Brian Bond, White House Blog Ending Don't Ask Don't Tell, December 18, 2010 at 06:50 PM EST

Today, I had one of those "once in a lifetime" moments. As I sat in the Senate Gallery with my bosses, White House Senior Advisor Valerie Jarrett, Deputy Chief of Staff Jim Messina and Director of the Office of Public Engagement Tina Tchen, I saw history being made as the US Senate voted 65 to 31 to pass the Don't Ask, Don't Tell Repeal Act of 2010. I am proud of the many leaders in Congress and all those who have worked to put an end to DADT. And I'm proud of the President for his leadership on this issue. It has been a long time getting here and it has been a struggle — but as the President has said many times, "Change isn't easy." But today we took a huge step forward to set right a wrong.

Last December about this time, I was at a small event in the Roosevelt Room. The President was just getting ready to leave for the Christmas Holiday. He walked over to me and without missing a beat, put his hand on my shoulder, and I will never forget what he said to me — unsolicited -- "We are going to end Don't Ask Don't Tell. We have a little bit of work to do still, but we are going to get it done." A month later, in his first State of the Union Address, the President said, "This year, I will work with Congress and our military to finally repeal the law that denies gay Americans the right to serve the country they love because of who they are. It's the right thing to do."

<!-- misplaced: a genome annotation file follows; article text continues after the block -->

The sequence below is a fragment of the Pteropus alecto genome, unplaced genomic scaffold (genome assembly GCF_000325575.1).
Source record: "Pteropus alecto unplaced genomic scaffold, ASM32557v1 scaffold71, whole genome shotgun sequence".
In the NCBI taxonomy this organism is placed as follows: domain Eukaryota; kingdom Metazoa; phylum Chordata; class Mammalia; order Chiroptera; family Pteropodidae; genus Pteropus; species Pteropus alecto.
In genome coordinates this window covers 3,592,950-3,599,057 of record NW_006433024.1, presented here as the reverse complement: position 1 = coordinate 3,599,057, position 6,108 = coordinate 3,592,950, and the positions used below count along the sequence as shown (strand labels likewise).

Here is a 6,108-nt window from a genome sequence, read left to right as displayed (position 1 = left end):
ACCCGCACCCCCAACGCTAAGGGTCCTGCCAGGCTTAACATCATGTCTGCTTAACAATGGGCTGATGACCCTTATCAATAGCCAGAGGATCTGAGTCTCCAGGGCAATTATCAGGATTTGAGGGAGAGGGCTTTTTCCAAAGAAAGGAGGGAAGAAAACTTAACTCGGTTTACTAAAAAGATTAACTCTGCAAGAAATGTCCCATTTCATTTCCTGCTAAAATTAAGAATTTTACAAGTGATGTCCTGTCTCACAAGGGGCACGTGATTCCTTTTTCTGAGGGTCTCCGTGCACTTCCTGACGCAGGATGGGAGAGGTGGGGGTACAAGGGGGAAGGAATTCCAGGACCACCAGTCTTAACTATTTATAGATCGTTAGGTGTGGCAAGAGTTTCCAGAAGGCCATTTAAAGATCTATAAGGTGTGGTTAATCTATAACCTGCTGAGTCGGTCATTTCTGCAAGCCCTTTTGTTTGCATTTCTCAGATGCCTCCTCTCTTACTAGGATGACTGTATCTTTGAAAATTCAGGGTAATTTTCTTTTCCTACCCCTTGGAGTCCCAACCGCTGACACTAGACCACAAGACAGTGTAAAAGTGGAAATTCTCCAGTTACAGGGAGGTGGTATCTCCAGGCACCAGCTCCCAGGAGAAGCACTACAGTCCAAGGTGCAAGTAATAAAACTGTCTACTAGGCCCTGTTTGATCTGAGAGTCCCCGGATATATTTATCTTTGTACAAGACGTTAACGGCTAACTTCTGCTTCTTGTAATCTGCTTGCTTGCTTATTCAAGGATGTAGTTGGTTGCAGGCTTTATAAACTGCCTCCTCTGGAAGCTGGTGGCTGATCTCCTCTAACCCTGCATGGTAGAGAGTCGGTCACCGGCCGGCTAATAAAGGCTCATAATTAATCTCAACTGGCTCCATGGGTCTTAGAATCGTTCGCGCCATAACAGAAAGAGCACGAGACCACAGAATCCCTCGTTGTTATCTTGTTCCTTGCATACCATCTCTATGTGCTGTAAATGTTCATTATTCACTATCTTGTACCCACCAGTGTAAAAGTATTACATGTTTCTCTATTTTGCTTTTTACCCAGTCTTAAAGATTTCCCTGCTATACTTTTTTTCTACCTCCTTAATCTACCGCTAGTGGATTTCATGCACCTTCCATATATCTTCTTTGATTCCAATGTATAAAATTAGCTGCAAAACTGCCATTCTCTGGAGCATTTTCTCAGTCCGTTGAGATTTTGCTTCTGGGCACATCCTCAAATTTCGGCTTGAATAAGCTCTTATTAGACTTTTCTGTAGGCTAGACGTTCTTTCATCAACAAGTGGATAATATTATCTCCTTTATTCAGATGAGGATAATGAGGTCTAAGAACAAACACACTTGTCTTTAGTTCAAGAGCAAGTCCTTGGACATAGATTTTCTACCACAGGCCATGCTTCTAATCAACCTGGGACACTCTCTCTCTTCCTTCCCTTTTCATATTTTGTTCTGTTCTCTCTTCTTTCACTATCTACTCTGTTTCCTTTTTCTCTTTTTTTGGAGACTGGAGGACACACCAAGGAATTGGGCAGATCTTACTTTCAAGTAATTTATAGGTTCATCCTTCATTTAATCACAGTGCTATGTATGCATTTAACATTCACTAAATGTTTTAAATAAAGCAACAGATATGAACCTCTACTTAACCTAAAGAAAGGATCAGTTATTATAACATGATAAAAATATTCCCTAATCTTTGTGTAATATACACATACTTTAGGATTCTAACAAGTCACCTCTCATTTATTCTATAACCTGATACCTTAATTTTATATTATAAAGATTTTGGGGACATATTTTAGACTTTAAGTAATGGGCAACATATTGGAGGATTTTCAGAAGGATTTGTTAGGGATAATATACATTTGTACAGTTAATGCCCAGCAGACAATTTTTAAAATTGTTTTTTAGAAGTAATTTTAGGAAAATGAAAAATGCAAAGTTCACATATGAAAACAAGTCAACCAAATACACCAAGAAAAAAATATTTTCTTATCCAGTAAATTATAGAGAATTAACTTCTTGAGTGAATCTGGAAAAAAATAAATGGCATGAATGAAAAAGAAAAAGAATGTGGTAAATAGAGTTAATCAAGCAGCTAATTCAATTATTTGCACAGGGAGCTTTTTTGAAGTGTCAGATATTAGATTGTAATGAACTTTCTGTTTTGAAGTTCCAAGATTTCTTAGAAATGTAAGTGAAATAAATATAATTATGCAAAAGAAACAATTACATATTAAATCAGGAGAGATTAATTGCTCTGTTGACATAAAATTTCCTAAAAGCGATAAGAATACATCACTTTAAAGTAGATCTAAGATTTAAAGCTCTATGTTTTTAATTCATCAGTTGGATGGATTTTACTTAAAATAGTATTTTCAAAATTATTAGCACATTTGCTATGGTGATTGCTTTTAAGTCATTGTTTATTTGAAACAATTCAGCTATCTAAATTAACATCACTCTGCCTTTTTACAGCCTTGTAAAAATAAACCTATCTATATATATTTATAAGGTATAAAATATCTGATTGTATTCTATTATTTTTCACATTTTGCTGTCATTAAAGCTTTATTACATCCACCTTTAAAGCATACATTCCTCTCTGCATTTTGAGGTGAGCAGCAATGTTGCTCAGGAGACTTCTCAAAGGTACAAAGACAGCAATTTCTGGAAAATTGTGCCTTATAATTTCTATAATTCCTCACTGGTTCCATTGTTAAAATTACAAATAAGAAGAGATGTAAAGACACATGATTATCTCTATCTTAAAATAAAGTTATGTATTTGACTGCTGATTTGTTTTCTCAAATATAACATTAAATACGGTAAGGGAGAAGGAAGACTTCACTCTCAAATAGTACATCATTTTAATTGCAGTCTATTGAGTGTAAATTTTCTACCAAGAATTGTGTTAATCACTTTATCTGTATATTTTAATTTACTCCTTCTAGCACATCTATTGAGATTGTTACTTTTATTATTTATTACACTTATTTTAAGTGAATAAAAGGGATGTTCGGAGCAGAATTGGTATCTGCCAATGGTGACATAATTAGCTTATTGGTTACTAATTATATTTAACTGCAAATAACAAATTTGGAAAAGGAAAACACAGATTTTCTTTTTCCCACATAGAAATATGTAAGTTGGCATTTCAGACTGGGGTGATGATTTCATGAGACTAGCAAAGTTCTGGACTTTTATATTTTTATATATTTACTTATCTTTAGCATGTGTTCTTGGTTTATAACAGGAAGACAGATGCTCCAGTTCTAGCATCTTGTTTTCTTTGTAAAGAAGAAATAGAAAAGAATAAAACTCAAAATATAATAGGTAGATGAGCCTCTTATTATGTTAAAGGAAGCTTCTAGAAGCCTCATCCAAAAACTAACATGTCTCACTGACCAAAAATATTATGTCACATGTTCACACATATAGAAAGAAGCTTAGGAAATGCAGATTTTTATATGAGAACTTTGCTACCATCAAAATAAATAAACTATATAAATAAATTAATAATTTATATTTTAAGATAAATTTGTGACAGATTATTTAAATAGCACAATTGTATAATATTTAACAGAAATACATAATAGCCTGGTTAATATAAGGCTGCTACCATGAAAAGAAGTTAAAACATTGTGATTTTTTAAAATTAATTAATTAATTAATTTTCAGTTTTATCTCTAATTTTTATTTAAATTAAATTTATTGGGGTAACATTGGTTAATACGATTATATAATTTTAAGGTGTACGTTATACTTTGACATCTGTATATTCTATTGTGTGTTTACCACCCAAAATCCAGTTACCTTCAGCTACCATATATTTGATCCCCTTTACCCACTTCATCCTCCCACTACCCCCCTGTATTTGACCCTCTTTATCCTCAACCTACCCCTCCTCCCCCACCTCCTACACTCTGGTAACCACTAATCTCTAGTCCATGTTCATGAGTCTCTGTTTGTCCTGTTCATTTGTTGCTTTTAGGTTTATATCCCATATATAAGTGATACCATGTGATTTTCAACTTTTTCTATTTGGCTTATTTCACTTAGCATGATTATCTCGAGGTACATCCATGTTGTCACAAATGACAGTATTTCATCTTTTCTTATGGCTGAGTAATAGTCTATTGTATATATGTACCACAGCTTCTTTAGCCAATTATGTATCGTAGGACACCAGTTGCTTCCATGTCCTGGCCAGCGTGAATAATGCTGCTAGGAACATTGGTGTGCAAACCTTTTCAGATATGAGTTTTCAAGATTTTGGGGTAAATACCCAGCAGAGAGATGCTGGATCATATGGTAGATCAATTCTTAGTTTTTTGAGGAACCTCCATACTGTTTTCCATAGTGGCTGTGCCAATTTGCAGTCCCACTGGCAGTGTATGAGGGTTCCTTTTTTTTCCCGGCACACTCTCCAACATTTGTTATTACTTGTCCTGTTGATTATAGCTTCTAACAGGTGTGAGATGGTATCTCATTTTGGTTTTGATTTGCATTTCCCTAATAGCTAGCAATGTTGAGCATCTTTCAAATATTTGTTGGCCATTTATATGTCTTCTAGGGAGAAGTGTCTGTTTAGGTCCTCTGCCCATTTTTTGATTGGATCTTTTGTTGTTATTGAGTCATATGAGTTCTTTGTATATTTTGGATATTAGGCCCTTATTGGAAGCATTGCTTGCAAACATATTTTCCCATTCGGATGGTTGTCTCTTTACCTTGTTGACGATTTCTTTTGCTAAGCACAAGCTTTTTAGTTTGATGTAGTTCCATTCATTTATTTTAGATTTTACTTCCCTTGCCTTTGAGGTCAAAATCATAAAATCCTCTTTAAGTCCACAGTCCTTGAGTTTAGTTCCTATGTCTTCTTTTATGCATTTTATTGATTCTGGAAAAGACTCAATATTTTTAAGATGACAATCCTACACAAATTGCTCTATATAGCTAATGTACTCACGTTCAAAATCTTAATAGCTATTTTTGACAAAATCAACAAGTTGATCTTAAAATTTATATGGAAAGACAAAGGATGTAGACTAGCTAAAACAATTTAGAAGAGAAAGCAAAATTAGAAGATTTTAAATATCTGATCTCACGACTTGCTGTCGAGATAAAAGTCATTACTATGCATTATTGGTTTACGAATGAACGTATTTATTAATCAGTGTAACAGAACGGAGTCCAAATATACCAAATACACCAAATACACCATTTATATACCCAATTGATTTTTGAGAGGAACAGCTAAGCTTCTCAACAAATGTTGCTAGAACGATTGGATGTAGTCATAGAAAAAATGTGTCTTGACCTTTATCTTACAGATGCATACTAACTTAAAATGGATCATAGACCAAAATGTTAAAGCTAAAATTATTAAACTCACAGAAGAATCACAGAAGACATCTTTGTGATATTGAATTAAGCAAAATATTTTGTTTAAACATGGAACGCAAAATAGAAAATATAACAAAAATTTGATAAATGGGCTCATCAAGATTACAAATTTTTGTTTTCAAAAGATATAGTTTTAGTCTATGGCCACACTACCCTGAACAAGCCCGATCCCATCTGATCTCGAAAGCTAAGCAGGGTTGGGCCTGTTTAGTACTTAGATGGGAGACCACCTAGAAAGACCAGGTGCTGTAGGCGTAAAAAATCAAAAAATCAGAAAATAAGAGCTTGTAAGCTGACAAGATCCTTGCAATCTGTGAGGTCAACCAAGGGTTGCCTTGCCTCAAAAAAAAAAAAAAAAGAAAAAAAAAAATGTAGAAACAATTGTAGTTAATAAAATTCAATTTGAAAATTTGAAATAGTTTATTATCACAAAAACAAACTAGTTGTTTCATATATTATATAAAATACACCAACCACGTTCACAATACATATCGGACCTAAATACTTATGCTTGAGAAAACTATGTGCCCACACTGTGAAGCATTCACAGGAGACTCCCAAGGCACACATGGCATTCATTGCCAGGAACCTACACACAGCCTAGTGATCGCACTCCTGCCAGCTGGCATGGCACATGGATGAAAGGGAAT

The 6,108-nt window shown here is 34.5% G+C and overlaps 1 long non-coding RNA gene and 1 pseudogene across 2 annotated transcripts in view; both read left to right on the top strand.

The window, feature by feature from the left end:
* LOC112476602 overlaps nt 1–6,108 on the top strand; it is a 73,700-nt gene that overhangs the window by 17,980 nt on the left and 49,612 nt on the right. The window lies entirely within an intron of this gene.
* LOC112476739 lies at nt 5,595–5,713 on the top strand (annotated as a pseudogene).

Now I am sure that there will be many stories written about what happened and how we got here, but for me, the key part of the story that I will never forget is that commitment from the President. Nor will I ever forget the brave men and women who have served with distinction who also happen to be gay or lesbian. Throughout the course of this effort, I have been privileged to meet some amazing heroes who just wanted to serve their country. I will carry their stories with me for the rest of my life.

Earlier today, The White House released a statement from President Obama on the end of Don't Ask Don't Tell, in which he said "It is time to recognize that sacrifice, valor and integrity are no more defined by sexual orientation than they are by race or gender, religion or creed." Read the entire statement here.

Brian Bond is Deputy Director of the Office of Public Engagement